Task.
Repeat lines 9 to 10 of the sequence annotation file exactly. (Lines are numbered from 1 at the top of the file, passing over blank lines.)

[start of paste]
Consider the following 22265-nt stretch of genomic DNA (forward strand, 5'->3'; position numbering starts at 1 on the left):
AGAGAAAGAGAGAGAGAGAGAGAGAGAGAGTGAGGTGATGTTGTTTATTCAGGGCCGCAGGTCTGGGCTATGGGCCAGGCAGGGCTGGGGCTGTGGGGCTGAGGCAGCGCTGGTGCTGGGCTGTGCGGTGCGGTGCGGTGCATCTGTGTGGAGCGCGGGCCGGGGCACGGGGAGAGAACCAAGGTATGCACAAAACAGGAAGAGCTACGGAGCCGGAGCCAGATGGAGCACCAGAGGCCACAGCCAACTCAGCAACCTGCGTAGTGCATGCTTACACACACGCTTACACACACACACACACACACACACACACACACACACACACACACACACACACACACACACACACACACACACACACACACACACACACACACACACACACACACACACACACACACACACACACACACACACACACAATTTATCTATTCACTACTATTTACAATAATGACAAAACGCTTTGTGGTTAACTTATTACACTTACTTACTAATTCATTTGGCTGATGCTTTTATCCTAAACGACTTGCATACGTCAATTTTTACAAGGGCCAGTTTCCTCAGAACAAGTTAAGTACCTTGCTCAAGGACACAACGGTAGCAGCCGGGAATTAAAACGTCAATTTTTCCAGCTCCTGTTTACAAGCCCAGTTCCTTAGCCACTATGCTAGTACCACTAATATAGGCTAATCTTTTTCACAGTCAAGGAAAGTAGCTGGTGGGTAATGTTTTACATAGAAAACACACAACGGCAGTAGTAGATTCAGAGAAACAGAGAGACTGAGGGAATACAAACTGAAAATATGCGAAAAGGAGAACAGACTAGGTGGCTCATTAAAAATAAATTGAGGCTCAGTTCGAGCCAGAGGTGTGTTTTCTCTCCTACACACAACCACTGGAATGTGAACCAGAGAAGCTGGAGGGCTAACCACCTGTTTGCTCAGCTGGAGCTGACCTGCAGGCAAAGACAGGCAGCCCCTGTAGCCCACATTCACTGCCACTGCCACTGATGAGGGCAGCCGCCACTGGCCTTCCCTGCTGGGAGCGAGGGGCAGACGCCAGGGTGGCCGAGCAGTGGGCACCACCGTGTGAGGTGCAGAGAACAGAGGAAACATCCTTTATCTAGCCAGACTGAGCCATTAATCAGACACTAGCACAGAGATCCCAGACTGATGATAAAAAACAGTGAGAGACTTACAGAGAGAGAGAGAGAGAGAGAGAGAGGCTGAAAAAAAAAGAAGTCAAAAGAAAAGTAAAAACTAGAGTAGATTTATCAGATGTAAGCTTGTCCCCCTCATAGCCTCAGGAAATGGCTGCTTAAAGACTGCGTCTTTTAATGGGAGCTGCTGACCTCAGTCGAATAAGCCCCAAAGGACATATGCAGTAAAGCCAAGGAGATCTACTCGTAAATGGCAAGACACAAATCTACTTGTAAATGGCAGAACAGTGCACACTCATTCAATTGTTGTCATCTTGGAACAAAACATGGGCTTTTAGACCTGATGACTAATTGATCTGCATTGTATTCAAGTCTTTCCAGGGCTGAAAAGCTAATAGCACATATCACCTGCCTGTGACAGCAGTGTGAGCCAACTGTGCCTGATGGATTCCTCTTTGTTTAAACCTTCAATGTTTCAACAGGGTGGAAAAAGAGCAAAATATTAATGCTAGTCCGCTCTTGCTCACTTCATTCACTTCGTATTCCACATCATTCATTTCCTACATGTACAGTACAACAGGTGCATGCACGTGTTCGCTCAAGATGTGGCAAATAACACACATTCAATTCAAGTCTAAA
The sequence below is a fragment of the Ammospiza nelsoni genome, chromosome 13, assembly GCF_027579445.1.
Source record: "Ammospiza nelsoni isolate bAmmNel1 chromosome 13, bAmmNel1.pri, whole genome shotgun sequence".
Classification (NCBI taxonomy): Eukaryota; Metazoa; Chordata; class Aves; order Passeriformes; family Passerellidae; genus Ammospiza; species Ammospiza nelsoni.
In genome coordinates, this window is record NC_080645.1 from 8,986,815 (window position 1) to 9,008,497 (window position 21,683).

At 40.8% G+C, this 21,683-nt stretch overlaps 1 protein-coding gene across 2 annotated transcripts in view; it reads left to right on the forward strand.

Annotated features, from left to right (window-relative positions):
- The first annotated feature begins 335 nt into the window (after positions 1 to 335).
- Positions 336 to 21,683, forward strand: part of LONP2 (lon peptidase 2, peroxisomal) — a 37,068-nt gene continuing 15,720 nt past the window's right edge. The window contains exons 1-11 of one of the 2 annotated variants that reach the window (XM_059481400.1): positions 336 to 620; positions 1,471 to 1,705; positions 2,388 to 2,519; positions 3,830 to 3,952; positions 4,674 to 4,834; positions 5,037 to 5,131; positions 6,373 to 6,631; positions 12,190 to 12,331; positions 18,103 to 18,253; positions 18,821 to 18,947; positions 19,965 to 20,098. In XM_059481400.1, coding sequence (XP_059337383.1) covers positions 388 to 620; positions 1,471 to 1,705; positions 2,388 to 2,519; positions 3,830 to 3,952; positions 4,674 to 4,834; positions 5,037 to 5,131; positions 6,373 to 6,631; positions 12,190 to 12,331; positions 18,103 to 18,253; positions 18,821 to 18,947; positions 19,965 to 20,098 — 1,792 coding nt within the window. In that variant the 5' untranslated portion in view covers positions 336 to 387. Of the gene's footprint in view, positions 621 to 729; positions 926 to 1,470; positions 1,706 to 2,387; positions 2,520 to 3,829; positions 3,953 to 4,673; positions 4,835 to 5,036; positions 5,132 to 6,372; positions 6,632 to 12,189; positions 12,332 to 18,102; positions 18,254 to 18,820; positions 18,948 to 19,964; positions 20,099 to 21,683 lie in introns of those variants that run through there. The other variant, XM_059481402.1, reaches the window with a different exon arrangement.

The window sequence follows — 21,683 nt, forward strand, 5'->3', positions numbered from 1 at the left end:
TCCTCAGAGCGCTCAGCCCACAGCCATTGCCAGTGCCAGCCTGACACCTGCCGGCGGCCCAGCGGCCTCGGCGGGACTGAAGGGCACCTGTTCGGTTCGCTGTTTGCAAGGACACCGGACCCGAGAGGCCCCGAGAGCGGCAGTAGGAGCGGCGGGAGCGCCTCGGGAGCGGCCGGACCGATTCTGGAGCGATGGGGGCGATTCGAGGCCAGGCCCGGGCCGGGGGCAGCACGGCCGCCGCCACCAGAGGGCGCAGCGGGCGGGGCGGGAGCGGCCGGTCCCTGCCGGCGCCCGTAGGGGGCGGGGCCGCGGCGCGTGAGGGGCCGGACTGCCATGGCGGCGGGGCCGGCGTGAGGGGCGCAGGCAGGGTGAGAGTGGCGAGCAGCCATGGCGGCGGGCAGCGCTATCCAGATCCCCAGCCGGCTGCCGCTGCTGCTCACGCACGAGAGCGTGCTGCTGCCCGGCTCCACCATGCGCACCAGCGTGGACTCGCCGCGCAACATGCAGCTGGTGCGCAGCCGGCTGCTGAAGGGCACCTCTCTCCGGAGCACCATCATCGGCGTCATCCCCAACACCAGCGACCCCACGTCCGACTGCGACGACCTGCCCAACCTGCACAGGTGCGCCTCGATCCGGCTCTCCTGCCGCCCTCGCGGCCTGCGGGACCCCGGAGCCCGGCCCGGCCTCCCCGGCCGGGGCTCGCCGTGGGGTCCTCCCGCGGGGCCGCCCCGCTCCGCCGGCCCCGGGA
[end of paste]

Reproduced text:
- The first annotated feature begins 335 nt into the window (after positions 1 to 335).
- Positions 336 to 21,683, forward strand: part of LONP2 (lon peptidase 2, peroxisomal) — a 37,068-nt gene continuing 15,720 nt past the window's right edge. The window contains exons 1-11 of one of the 2 annotated variants that reach the window (XM_059481400.1): positions 336 to 620; positions 1,471 to 1,705; positions 2,388 to 2,519; positions 3,830 to 3,952; positions 4,674 to 4,834; positions 5,037 to 5,131; positions 6,373 to 6,631; positions 12,190 to 12,331; positions 18,103 to 18,253; positions 18,821 to 18,947; positions 19,965 to 20,098. In XM_059481400.1, coding sequence (XP_059337383.1) covers positions 388 to 620; positions 1,471 to 1,705; positions 2,388 to 2,519; positions 3,830 to 3,952; positions 4,674 to 4,834; positions 5,037 to 5,131; positions 6,373 to 6,631; positions 12,190 to 12,331; positions 18,103 to 18,253; positions 18,821 to 18,947; positions 19,965 to 20,098 — 1,792 coding nt within the window. In that variant the 5' untranslated portion in view covers positions 336 to 387. Of the gene's footprint in view, positions 621 to 729; positions 926 to 1,470; positions 1,706 to 2,387; positions 2,520 to 3,829; positions 3,953 to 4,673; positions 4,835 to 5,036; positions 5,132 to 6,372; positions 6,632 to 12,189; positions 12,332 to 18,102; positions 18,254 to 18,820; positions 18,948 to 19,964; positions 20,099 to 21,683 lie in introns of those variants that run through there. The other variant, XM_059481402.1, reaches the window with a different exon arrangement.